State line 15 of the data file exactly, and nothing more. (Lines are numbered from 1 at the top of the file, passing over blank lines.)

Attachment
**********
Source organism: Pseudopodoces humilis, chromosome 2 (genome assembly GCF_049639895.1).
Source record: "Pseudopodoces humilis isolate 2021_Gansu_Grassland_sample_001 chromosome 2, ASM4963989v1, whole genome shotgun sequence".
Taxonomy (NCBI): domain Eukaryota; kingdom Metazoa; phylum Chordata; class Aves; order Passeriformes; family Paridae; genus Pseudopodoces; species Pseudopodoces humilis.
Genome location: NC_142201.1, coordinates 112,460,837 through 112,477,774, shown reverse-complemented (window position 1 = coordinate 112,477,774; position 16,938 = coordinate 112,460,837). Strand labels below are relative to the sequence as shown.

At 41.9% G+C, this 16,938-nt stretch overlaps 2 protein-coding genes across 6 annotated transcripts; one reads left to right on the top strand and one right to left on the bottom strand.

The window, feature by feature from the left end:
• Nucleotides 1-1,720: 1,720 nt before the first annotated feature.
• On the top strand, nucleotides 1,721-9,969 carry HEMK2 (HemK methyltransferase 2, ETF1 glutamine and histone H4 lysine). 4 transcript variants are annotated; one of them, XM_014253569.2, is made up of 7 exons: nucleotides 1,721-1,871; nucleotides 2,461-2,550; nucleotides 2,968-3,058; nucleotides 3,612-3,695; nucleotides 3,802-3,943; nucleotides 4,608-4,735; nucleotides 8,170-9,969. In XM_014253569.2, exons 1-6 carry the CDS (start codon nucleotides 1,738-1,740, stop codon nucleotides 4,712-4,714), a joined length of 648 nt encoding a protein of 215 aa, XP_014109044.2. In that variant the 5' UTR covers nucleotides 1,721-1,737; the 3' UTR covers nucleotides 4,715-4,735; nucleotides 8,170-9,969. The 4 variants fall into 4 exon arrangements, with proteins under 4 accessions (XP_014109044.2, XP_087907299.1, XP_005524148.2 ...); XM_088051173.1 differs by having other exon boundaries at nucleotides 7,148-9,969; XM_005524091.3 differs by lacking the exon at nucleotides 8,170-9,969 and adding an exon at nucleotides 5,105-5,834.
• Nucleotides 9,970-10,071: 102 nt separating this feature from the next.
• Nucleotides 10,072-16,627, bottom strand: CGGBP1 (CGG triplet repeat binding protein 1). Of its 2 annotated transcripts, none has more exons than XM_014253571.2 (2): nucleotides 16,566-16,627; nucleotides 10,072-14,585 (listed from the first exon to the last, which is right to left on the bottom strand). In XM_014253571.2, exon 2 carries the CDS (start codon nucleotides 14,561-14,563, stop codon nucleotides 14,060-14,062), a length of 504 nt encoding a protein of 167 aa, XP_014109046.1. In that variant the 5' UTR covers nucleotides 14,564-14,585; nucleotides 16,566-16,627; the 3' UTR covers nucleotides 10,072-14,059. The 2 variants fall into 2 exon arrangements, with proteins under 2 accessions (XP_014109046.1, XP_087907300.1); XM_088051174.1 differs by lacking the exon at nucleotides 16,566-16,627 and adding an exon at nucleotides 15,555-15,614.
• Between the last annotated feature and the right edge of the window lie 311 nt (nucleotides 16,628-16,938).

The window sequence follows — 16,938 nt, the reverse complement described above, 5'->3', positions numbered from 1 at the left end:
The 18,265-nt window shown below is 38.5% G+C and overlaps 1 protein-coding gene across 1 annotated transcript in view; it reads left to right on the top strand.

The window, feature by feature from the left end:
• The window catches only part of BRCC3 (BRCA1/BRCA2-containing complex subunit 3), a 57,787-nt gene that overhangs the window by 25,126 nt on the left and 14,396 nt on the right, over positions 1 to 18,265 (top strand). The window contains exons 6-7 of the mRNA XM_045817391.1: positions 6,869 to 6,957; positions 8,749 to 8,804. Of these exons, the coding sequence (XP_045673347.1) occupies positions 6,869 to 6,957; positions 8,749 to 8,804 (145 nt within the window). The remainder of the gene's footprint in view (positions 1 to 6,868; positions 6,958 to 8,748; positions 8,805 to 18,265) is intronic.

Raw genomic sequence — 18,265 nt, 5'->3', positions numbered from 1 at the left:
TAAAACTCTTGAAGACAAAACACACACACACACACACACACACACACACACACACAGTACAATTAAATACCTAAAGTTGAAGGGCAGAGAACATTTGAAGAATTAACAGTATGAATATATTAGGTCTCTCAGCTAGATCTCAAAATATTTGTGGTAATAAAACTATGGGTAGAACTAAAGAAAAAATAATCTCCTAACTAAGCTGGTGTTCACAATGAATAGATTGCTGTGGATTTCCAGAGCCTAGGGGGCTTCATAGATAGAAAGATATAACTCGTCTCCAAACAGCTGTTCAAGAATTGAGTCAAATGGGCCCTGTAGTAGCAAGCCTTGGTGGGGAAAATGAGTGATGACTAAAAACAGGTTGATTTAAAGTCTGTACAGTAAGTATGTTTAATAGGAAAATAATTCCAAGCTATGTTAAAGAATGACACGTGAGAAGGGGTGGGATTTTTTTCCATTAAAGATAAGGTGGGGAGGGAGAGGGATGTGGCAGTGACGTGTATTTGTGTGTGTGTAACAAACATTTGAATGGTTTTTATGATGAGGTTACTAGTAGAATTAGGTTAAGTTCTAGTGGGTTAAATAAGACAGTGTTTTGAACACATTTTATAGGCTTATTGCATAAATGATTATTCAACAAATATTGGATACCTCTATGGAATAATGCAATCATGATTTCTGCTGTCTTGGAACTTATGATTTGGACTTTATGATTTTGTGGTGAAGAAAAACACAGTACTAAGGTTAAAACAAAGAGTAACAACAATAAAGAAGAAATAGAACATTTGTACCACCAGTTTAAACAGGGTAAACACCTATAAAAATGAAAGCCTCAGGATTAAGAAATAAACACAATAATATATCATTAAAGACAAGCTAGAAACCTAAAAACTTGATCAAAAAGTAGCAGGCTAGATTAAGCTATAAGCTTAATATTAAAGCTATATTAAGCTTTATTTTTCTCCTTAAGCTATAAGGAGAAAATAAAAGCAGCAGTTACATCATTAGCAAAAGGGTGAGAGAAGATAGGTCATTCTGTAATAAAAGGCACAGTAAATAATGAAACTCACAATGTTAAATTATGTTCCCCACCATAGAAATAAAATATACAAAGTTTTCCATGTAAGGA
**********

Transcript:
• The window catches only part of BRCC3 (BRCA1/BRCA2-containing complex subunit 3), a 57,787-nt gene that overhangs the window by 25,126 nt on the left and 14,396 nt on the right, over positions 1 to 18,265 (top strand). The window contains exons 6-7 of the mRNA XM_045817391.1: positions 6,869 to 6,957; positions 8,749 to 8,804. Of these exons, the coding sequence (XP_045673347.1) occupies positions 6,869 to 6,957; positions 8,749 to 8,804 (145 nt within the window). The remainder of the gene's footprint in view (positions 1 to 6,868; positions 6,958 to 8,748; positions 8,805 to 18,265) is intronic.